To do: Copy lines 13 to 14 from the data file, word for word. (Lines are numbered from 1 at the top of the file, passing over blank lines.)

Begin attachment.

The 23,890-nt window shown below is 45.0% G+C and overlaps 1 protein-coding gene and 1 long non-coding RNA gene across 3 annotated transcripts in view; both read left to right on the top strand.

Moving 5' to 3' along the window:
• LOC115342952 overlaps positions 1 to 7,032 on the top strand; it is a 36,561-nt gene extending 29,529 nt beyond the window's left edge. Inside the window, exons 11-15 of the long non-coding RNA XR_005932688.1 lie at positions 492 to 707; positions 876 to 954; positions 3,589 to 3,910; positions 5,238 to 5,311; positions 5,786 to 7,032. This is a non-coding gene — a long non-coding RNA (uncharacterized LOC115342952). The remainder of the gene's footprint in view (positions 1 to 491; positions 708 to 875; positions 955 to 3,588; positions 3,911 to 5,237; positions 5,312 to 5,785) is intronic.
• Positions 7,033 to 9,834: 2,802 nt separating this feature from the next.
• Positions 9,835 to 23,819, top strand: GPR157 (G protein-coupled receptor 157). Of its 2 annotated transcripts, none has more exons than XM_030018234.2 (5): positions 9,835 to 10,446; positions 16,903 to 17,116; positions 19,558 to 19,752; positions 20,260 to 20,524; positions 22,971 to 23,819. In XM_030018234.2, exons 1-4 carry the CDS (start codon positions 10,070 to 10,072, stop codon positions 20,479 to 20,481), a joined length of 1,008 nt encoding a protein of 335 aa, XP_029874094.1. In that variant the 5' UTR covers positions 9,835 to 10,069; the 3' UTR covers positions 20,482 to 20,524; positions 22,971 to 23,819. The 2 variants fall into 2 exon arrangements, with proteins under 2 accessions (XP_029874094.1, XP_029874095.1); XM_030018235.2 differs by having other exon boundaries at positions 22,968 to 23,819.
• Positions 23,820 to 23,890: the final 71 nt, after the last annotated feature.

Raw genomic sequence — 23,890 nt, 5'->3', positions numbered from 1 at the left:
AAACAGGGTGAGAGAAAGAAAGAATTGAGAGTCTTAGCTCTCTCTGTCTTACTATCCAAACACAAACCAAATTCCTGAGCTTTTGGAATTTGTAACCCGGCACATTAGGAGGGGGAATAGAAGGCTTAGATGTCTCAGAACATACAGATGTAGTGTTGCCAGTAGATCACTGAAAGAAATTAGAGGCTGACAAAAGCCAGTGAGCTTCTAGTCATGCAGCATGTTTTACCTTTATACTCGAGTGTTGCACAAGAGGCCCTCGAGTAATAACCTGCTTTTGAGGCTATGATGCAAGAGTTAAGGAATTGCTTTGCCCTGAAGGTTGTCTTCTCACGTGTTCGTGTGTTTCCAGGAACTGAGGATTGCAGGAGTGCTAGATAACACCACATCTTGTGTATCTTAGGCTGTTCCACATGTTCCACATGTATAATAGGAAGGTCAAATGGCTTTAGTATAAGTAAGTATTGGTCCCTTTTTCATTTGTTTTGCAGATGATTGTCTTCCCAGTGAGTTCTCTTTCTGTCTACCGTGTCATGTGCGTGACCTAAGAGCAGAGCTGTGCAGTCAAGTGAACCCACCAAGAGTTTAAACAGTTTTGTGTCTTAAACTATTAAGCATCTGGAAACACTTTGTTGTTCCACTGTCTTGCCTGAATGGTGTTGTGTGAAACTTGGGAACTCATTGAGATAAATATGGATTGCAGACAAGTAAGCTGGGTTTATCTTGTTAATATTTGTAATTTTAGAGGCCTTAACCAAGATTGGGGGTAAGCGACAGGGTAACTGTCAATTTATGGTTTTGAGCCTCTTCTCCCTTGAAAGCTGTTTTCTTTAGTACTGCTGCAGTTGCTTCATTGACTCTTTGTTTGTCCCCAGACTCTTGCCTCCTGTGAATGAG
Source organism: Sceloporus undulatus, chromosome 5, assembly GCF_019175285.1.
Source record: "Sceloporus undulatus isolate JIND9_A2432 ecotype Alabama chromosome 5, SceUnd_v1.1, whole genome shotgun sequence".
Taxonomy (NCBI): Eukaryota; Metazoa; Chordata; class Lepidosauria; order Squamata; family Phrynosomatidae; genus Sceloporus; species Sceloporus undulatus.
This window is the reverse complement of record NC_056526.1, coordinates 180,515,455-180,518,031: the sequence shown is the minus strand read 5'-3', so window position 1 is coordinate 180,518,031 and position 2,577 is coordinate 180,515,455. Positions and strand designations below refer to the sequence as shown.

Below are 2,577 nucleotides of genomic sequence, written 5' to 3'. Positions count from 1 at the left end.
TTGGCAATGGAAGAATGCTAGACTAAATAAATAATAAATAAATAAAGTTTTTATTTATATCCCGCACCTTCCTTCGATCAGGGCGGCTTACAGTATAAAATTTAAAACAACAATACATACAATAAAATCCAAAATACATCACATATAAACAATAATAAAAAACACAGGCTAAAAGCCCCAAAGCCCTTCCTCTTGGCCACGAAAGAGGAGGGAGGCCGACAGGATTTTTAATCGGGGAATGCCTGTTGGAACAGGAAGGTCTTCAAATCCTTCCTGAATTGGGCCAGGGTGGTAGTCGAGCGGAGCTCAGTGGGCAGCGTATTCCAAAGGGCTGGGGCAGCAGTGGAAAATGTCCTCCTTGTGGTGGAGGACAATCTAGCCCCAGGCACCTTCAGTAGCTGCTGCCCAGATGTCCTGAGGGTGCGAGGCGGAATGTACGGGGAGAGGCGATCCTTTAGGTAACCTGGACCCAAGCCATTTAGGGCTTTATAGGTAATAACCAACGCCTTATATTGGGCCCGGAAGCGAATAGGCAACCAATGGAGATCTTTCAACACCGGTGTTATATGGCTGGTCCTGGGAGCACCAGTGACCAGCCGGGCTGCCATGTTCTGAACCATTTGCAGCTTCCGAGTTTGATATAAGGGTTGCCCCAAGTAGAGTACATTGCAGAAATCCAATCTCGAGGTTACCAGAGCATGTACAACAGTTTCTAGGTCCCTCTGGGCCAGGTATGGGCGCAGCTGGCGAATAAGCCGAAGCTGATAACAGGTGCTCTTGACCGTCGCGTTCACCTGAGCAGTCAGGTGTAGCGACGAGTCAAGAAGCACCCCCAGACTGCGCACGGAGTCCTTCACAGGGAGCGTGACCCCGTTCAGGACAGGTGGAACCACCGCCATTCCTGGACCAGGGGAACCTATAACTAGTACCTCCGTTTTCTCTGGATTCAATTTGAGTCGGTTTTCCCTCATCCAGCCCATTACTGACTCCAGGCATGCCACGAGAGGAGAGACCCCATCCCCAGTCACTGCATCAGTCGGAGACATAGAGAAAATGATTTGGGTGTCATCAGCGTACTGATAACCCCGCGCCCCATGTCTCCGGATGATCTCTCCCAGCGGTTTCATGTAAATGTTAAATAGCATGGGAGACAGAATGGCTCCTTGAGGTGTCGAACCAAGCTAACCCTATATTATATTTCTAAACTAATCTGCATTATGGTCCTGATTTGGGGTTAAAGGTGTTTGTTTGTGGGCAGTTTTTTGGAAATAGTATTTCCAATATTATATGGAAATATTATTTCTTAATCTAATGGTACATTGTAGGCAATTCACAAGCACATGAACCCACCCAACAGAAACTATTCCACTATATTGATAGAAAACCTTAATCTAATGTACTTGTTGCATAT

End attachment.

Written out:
Below are 2,577 nucleotides of genomic sequence, written 5' to 3'. Positions count from 1 at the left end.
TTGGCAATGGAAGAATGCTAGACTAAATAAATAATAAATAAATAAAGTTTTTATTTATATCCCGCACCTTCCTTCGATCAGGGCGGCTTACAGTATAAAATTTAAAACAACAATACATACAATAAAATCCAAAATACATCACATATAAACAATAATAAAAAACACAGGCTAAAAGCCCCAAAGCCCTTCCTCTTGGCCACGAAAGAGGAGGGAGGCCGACAGGATTTTTAATCGGGGAATGCCTGTTGGAACAGGAAGGTCTTCAAATCCTTCCTGAATTGGGCCAGGGTGGTAGTCGAGCGGAGCTCAGTGGGCAGCGTATTCCAAAGGGCTGGGGCAGCAGTGGAAAATGTCCTCCTTGTGGTGGAGGACAATCTAGCCCCAGGCACCTTCAGTAGCTGCTGCCCAGATGTCCTGAGGGTGCGAGGCGGAATGTACGGGGAGAGGCGATCCTTTAGGTAACCTGGACCCAAGCCATTTAGGGCTTTATAGGTAATAACCAACGCCTTATATTGGGCCCGGAAGCGAATAGGCAACCAATGGAGATCTTTCAACACCGGTGTTATATGGCTGGTCCTGGGAGCACCAGTGACCAGCCGGGCTGCCATGTTCTGAACCATTTGCAGCTTCCGAGTTTGATATAAGGGTTGCCCCAAGTAGAGTACATTGCAGAAATCCAATCTCGAGGTTACCAGAGCATGTACAACAGTTTCTAGGTCCCTCTGGGCCAGGTATGGGCGCAGCTGGCGAATAAGCCGAAGCTGATAACAGGTGCTCTTGACCGTCGCGTTCACCTGAGCAGTCAGGTGTAGCGACGAGTCAAGAAGCACCCCCAGACTGCGCACGGAGTCCTTCACAGGGAGCGTGACCCCGTTCAGGACAGGTGGAACCACCGCCATTCCTGGACCAGGGGAACCTATAACTAGTACCTCCGTTTTCTCTGGATTCAATTTGAGTCGGTTTTCCCTCATCCAGCCCATTACTGACTCCAGGCATGCCACGAGAGGAGAGACCCCATCCCCAGTCACTGCATCAGTCGGAGACATAGAGAAAATGATTTGGGTGTCATCAGCGTACTGATAACCCCGCGCCCCATGTCTCCGGATGATCTCTCCCAGCGGTTTCATGTAAATGTTAAATAGCATGGGAGACAGAATGGCTCCTTGAGGTGTCGAACCAAGCTAACCCTATATTATATTTCTAAACTAATCTGCATTATGGTCCTGATTTGGGGTTAAAGGTGTTTGTTTGTGGGCAGTTTTTTGGAAATAGTATTTCCAATATTATATGGAAATATTATTTCTTAATCTAATGGTACATTGTAGGCAATTCACAAGCACATGAACCCACCCAACAGAAACTATTCCACTATATTGATAGAAAACCTTAATCTAATGTACTTGTTGCATAT